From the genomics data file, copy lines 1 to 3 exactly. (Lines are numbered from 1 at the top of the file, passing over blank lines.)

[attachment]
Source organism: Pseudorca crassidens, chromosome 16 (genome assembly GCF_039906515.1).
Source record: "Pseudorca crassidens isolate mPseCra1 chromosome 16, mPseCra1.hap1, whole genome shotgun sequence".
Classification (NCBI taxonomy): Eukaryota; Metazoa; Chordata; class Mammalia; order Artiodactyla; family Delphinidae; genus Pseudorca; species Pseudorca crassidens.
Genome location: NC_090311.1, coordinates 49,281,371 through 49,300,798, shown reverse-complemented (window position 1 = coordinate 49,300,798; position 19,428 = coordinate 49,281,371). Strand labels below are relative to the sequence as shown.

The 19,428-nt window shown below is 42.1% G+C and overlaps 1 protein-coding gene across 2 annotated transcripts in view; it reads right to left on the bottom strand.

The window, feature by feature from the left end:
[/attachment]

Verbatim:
Source organism: Pseudorca crassidens, chromosome 16 (genome assembly GCF_039906515.1).
Source record: "Pseudorca crassidens isolate mPseCra1 chromosome 16, mPseCra1.hap1, whole genome shotgun sequence".
Classification (NCBI taxonomy): Eukaryota; Metazoa; Chordata; class Mammalia; order Artiodactyla; family Delphinidae; genus Pseudorca; species Pseudorca crassidens.